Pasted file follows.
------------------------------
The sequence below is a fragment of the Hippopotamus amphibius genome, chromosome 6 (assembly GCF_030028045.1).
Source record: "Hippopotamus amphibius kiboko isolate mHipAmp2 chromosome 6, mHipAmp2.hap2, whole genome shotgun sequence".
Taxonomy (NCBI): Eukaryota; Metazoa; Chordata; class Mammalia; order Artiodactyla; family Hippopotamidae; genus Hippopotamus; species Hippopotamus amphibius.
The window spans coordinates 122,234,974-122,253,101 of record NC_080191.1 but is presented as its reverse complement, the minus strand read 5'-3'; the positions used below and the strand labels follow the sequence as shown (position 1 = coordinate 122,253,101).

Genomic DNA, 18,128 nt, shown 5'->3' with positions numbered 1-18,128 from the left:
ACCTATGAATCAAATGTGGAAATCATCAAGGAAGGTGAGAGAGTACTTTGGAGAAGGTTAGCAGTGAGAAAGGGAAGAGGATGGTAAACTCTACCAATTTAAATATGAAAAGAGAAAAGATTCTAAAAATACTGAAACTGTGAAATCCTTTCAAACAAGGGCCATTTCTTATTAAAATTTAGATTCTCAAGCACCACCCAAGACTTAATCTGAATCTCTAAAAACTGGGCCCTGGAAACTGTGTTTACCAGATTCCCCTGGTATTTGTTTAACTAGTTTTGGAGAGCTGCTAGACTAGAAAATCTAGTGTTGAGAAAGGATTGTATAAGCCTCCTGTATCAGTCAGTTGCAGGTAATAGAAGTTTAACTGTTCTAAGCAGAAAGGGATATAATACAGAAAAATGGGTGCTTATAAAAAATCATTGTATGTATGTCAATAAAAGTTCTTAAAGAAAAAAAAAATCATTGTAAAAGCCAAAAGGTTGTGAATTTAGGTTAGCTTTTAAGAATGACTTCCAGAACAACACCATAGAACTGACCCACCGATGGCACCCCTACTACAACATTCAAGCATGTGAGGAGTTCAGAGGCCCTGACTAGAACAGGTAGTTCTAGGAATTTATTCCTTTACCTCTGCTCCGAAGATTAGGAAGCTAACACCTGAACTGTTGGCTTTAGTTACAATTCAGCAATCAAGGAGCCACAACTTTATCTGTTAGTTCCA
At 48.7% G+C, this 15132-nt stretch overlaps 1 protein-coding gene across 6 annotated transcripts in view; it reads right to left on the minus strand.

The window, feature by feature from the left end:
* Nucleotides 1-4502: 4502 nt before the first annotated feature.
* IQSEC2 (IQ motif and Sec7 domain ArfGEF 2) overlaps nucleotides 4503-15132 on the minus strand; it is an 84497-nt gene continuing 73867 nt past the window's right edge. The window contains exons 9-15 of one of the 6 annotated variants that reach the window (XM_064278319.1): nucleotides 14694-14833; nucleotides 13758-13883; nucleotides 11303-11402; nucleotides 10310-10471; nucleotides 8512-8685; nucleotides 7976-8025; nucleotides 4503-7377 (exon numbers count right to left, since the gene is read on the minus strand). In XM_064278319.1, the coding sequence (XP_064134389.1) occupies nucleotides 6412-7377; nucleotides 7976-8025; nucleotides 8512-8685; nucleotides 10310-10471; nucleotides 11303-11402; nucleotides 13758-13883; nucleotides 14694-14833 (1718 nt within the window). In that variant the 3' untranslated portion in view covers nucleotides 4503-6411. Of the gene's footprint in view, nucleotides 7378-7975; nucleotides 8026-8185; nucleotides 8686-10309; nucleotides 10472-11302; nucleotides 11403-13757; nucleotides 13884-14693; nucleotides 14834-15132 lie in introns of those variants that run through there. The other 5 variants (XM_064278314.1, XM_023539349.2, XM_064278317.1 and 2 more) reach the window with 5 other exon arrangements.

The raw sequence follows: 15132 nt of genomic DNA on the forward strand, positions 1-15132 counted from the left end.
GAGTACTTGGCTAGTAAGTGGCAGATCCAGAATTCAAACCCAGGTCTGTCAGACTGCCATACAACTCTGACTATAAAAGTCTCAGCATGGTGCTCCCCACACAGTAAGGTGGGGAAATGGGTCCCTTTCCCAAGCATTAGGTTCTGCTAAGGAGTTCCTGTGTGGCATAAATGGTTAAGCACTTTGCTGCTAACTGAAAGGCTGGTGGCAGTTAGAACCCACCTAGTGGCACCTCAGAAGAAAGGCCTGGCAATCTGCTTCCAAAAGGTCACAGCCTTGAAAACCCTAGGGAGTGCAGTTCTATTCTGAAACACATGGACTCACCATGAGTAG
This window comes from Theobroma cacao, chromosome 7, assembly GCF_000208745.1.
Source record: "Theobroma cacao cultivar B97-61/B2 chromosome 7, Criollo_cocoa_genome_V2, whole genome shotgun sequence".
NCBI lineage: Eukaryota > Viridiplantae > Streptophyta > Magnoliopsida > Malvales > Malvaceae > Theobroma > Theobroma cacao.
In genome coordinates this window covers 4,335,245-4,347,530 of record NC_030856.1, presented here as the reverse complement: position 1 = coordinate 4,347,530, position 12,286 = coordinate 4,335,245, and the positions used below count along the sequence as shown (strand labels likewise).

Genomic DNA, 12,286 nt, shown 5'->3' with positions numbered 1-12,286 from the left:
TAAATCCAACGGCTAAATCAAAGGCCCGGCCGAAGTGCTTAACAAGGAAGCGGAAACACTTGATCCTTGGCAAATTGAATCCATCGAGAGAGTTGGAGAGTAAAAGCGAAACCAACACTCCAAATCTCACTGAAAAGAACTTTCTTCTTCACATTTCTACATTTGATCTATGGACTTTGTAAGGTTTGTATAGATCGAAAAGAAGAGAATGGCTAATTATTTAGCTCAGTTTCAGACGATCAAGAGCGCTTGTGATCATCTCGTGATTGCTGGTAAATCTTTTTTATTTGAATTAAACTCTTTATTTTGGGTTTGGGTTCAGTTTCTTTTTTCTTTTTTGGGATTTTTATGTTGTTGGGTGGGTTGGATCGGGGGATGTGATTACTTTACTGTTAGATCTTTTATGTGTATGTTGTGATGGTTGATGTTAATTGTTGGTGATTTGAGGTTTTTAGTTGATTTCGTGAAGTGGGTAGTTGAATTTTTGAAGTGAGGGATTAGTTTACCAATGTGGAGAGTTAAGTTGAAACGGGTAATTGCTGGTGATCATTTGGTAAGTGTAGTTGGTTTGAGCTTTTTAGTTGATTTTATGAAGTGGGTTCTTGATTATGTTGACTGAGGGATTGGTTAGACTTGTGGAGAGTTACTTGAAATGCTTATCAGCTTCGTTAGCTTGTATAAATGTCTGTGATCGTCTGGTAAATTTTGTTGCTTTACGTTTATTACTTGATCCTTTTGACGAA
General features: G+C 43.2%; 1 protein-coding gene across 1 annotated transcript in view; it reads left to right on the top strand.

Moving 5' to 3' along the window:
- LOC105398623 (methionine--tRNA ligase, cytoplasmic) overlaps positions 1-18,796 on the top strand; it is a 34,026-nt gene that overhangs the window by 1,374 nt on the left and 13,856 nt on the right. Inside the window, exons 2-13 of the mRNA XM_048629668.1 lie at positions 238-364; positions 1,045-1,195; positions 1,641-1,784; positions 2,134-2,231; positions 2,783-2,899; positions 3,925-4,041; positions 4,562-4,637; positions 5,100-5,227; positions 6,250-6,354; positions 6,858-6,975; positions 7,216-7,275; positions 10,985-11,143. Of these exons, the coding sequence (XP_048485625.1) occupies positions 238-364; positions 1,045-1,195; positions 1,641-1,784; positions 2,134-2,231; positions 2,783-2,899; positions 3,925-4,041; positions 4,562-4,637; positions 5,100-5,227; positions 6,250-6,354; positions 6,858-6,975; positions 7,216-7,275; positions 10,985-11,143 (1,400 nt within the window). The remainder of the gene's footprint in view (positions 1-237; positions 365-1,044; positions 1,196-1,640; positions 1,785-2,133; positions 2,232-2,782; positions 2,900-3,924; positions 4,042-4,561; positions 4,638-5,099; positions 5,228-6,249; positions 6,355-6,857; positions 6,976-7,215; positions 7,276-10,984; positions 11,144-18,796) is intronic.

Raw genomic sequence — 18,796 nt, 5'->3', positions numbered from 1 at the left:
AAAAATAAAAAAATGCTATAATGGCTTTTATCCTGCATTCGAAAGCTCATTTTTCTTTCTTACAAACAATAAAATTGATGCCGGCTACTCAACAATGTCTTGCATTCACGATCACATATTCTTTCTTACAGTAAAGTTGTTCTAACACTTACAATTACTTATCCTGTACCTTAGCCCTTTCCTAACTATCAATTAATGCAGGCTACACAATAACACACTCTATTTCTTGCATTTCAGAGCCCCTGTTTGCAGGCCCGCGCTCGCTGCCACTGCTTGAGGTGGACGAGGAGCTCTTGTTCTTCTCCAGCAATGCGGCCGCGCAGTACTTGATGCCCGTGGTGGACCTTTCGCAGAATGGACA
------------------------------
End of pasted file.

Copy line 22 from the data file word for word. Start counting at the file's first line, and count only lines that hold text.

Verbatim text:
Raw genomic sequence — 18,796 nt, 5'->3', positions numbered from 1 at the left: